back to article Fujitsu to embiggen iron bigtime with Sparc64-X

While Fujitsu has made some very respectable Sparc64 chips aimed at the supercomputing market, it has been a long time since the Japanese chip and server maker has put out a new Sparc64 processor that went into general purpose servers. That changes in a big way with the forthcoming Sparc64-X processor, which will be used in …


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  1. A Non e-mouse Silver badge

    How ?

    The Sparc64-X core has a deeper pipeline, which enables a higher clock frequency on the processor

    How does a deeper pipeline allow a higher clock frequency ?

    I seem to remember that one of the reasons the PII processor was such a flop was because it had a deep pipeline. On branch predicition misses, it would take ages to restart the deep pipeline with the correct instructions.

    1. Kebabbert

      Re: How ?

      All high clocked cpus must have deep pipelines. I dont know why, maybe someone can explain. But this is what I have read on several places.

      Basically, each phase in the pipeline does some work when decoding machine code. High GHz, means many phases that can do work. Maybe each phase is very specialized and can act fast, and the higher GHz, the more specialized? I dont know.


      Where are Matt Bryant that all the time claimed there will be no SPARC64, and that SPARC64 is dead? And the rest of the IBM supporters? :o)

      1. Destroy All Monsters Silver badge

        Re: How ?

        Simplest way of thinking about this is:

        You want to execute one instruction. That instruction can be divided into several tasks - fetch, decode, execute, write. Suppose executing the whole instruction takes N seconds, always.

        If the processor is "single stage", it will perform one instruction every N seconds, with most of the circuitry idle as it waits for something to do:




        If you manage to design the processor (and the program) so that each of the instruction tasks listed above can be done independently, you have a pipeline 4 stages deep. In that case, you can issue a new instruction every N/4 seconds and more of the circuitry is active at any given time. Big win. In reality instruction interdependence and jumps may force the processor to "flush the pipeline", i.e. discard the partially executed instructions, which evidently slows throughput. See in particular "vector processing".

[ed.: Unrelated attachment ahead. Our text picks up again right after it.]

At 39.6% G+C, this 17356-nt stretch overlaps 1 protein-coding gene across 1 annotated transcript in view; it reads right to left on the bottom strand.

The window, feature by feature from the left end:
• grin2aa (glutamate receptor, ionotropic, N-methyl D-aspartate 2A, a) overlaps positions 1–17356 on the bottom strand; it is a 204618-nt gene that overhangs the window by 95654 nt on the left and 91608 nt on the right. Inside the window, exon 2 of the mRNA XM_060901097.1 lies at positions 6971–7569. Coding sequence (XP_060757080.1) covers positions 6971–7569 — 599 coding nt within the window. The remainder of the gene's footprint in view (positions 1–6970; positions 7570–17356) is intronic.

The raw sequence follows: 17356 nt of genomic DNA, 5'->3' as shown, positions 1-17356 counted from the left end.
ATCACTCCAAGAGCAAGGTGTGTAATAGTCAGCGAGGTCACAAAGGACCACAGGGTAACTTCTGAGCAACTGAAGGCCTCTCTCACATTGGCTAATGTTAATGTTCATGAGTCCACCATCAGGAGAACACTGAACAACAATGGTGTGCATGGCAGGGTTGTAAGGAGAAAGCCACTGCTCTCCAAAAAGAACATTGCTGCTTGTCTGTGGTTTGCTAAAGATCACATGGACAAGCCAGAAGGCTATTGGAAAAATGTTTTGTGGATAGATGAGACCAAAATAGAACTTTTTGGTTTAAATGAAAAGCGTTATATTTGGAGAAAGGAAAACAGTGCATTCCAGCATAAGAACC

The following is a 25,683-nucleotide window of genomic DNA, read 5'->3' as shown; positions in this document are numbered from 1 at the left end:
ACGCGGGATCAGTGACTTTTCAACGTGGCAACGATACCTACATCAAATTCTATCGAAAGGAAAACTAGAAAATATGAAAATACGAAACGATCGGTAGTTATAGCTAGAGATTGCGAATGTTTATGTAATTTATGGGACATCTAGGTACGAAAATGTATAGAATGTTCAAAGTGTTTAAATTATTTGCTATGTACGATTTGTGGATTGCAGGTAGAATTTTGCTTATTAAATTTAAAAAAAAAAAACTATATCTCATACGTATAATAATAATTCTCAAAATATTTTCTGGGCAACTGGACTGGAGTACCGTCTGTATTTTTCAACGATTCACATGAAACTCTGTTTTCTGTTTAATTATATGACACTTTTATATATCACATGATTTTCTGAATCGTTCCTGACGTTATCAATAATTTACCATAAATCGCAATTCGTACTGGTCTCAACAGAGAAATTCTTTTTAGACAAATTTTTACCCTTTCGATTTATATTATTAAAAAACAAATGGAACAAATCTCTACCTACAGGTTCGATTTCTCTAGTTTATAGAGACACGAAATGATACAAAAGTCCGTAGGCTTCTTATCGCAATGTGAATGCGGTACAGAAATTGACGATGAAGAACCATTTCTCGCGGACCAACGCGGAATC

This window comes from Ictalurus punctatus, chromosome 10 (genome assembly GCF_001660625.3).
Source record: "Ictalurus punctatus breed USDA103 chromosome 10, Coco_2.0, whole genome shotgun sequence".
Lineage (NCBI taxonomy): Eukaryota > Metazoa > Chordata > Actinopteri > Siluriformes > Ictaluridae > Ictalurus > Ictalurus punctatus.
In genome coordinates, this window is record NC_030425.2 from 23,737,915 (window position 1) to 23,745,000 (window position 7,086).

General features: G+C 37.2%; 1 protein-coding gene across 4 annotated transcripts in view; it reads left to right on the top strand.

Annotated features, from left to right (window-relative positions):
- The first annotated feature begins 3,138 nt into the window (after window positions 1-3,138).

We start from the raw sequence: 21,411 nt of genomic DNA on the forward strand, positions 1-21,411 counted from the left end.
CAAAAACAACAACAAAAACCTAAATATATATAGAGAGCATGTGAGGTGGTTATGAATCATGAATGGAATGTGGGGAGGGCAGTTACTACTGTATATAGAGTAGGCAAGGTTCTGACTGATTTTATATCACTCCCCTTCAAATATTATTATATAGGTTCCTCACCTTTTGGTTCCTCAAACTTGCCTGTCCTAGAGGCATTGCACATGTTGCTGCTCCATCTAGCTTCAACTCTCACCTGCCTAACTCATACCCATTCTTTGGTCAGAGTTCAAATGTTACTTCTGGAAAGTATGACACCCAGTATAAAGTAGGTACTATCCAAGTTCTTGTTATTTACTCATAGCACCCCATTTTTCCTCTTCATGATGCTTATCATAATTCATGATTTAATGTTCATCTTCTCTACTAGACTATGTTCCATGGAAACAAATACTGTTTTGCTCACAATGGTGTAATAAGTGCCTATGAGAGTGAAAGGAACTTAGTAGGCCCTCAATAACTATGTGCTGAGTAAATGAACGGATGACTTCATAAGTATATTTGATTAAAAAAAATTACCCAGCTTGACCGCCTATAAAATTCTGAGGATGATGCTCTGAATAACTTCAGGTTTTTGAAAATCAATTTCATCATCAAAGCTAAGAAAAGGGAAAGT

You can now deepen the pipeline by dividing the tasks into subtasks to issue even more instructions per N. Depending on your expected workload, this may or may not make sense.

        In the limit, you would get a processor that works asynchronously, without a central clock, where each logic gate does its work as soon as all its inputs have been set.

        This has nothing to do with overall clock speed, though as frequency increases you cannot reliably give a good clock signal to all of the chip area "at the same time", so you are forced to compartimentalize anyway.

      2. Anonymous Coward
        Anonymous Coward

        Re: How ?

        See for a quick explanation.

        But in essence, it's not quite that high clock rates mean deep pipelines in the sense of a physics-based explanation, but rather that the latency between inputs and outputs on your CPU, determines how many operations you can run per second. So to get more oomph out of your CPU what you can do is find something else for the input pipelines to feed until the original input thread is done. and you never ever want to run out of work to do by draining the pipeline(s). So, if you are going to run fast, you need multiple input pipelines, sufficiently deep, and a core or cores that can pull data off the pipes so that the cores are always busy. On the other hand, getting your prediction of the content of the pipelines wrong has a killer effect on performance....

      3. tom 99

        Re: How ?

        > All high clocked cpus must have deep pipelines.

        have you checked pipeline and clock frequency of power?

    2. Iceman

      Re: How ?

      Err, am confused by the answers here.

      Basically, electrical signals propagate similarly to the speed of light. They have constant speed at a certain temperature depending of the interconnect and materials of the chip. That means that, because the speed of the signal propagation is fixed, the only way to reduce the time is to make the traces shorter, and this can only be achieved by adding pipeline stages. That is why the Pentium 4 "netburst" even had pipelines that did no work at all, as their purpose was just to reduce the length of critical paths of pipeline stages. To reduce the required time to propagate a signal on a critical path, is to increase the maximum possible frequency.

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